Mobile banking and payments are becoming a mature component of the banking landscape, with surveys showing nearly 50% of smartphone owners having engaged in mobile banking in the past 12 months.
Once used primarily for balance inquiries, mobile banking now encompasses an ever-growing variety of financial transactions. Members now have the ability to make direct person-to-person payments and conveniently accessing all their accounts in a single portal, including accounts at different participating credit unions.
This expanded use and functionality of mobile devices for banking presents credit unions with challenges to keep up with consumer demands, particularly for greater individual control of mobile services. It also presents them with opportunities to enhance their net income, through reduced fraud and increased transaction volume.
One emerging solution that puts the member in the driver's seat is mobile card control and alert technology. Consumers today need and want to be more vigilant than ever to protect their card usage and data. And credit unions will have services that differentiate them from competitors so that members reach for their cards first.
The technology is not yet available inside or outside the credit union movement, but it will be by early next year. It protects the cardholder as well as the credit union when a card is used in a way that's inconsistent with the user-identified parameters. Controls can be set by the cardholder so that specific types of transactions are immediately denied and the cardholder is alerted about any potentially fraudulent use.
Control and alerts technology also enables credit unions to introduce advanced new card payment programs that will be attractive to some key target audiences, like affluent cardholders, high-volume users and young, first-time card members. These consumers place a high value on mobile banking tools that promote self-service and empowerment through useful, timely and accessible data.
Once they know about the value of card control and alert technology, members will not only be attracted to credit union card programs, they will be willing to pay a premium for their substantive advantages.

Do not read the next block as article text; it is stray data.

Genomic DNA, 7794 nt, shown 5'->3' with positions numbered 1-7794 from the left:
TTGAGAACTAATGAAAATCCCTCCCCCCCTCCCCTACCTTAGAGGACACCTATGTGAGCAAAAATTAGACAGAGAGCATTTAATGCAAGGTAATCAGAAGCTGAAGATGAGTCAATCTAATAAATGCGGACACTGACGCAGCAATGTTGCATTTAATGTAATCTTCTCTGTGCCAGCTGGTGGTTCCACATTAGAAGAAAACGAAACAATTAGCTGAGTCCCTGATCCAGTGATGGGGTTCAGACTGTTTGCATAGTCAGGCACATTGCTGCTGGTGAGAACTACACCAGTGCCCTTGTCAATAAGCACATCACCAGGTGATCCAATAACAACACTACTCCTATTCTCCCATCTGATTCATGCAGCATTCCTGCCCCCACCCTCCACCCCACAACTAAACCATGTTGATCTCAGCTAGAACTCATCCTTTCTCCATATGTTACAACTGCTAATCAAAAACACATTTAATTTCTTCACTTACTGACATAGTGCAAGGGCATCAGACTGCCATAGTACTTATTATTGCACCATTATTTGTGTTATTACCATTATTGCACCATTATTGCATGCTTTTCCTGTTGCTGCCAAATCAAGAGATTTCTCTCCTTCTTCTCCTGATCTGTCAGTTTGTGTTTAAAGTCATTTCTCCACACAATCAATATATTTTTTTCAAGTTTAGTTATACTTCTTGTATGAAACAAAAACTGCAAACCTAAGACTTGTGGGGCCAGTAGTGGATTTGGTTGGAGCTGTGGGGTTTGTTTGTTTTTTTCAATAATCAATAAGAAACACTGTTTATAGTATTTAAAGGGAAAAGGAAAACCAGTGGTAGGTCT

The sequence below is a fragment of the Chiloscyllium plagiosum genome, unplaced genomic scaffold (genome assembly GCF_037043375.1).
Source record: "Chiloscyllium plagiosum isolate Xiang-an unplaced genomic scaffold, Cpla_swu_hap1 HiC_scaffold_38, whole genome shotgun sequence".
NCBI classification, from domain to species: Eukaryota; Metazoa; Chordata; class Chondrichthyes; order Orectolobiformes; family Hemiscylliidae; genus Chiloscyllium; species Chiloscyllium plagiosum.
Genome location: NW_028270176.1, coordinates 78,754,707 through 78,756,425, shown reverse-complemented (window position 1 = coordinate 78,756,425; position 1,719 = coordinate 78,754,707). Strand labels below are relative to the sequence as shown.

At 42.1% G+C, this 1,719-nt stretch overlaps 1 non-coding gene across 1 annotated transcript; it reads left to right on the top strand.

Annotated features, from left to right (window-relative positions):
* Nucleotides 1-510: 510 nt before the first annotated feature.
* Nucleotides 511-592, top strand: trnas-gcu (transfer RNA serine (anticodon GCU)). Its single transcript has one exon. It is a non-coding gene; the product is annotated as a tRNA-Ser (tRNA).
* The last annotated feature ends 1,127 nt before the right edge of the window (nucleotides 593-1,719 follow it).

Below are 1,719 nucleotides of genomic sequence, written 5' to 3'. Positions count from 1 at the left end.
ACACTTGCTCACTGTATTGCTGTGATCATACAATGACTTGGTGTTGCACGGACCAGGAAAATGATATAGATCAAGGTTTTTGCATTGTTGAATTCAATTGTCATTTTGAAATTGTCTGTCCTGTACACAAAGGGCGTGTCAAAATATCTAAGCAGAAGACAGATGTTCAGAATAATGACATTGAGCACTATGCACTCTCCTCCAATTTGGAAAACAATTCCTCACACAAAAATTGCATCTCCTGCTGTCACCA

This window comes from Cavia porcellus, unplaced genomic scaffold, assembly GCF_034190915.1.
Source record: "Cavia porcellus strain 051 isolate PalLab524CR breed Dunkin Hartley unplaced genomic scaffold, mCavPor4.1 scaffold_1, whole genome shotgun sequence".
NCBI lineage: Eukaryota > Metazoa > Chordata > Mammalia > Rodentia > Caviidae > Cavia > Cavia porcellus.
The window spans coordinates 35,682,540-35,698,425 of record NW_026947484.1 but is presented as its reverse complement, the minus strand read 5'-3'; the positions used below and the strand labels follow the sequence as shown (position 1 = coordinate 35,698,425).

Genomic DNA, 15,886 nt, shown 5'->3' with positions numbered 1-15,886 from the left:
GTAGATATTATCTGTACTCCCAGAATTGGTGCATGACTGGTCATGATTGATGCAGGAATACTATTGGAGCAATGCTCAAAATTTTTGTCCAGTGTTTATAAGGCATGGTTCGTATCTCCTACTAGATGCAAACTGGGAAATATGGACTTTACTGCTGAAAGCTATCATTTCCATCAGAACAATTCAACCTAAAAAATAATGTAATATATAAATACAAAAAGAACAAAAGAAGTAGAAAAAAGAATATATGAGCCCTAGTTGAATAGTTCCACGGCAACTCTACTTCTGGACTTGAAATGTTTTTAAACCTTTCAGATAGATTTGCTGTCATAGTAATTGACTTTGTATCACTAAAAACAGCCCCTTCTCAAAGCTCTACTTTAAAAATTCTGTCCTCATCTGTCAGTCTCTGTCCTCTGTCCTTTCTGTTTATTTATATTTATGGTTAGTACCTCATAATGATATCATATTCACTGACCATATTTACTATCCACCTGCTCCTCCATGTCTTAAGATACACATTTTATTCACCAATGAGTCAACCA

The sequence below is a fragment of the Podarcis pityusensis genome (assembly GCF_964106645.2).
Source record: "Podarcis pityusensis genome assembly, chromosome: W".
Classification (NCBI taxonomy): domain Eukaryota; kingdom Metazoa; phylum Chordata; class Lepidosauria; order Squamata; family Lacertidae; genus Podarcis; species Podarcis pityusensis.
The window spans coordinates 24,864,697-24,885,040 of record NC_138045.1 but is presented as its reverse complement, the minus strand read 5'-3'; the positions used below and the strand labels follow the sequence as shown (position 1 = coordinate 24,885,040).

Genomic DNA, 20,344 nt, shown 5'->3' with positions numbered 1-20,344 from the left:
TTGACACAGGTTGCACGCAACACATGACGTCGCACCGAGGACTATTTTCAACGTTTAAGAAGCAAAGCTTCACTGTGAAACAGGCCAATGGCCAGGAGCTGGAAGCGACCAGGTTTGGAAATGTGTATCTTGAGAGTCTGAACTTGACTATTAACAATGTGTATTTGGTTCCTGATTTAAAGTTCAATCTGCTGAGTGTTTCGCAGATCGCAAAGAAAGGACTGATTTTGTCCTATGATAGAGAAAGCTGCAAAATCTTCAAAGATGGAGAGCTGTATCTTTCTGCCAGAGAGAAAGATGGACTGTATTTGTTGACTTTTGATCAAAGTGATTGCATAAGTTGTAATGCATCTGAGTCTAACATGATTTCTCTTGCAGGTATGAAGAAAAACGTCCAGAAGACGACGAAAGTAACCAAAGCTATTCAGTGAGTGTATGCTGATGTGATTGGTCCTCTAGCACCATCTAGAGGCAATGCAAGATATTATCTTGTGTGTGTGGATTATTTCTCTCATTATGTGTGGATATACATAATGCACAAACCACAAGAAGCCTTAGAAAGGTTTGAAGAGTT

A 2011 user survey by Javelin Strategy and Research found this technology can reduce per-member support costs. It costs a financial institution $19/year less to service members who regularly receive mobile alerts and an additional $9.22/year is saved through interactive alerting.
The study further estimates that this technology can reduce fraud expense by up to 50%. This is because card controls available to the cardholder enable them to prevent fraud before it happens. They also have the ability to see possibly fraudulent card transactions in real time and take immediate action to deny them.
Finally, facing the possibility of an additional hit to debit interchange revenue, the new technology provides a way forward by making up for declining margins with more volume brought on by affinity.
How exactly do the controls work? Controls can be set in any number of ways:
Location. The cardholder specifies a geographic regional where the card can be used, with transactions denied when used outside the parameters. So if they never travel abroad, they can set their card to not work there. The cardholder could also set up a “follow-me” travel itinerary to reduce fraud and service denials.
Transaction. Again, the cardholder, parent or business specifies allowed transaction types, such as in-store, online, recurring or ATM cash withdrawals. Other types of transactions, such as card-not-present, can be denied in real-time if the cardholder has selected this control. They can also set a limit on the amount of transaction and then turn that same parameter off when they're standing in line to pay for a flat-screen television, for example.
Merchant. Merchant categories can be limited to gas, hotel, travel, restaurants groceries and electronics—whatever the cardholder mandates. A specific merchant can also be authorized for a single transaction if the cardholder has concerns.
Dependent. Businesses can set controls per employee based on their location and corporate rank, while parents can set controls for themselves or their kids.
On/Off.The cardholder, be it a parent or business administrator, simply turns the card on or off, with transactions denied if the card is off.
Caroline Willard is an executive vice president at CO-OP Financial Services.
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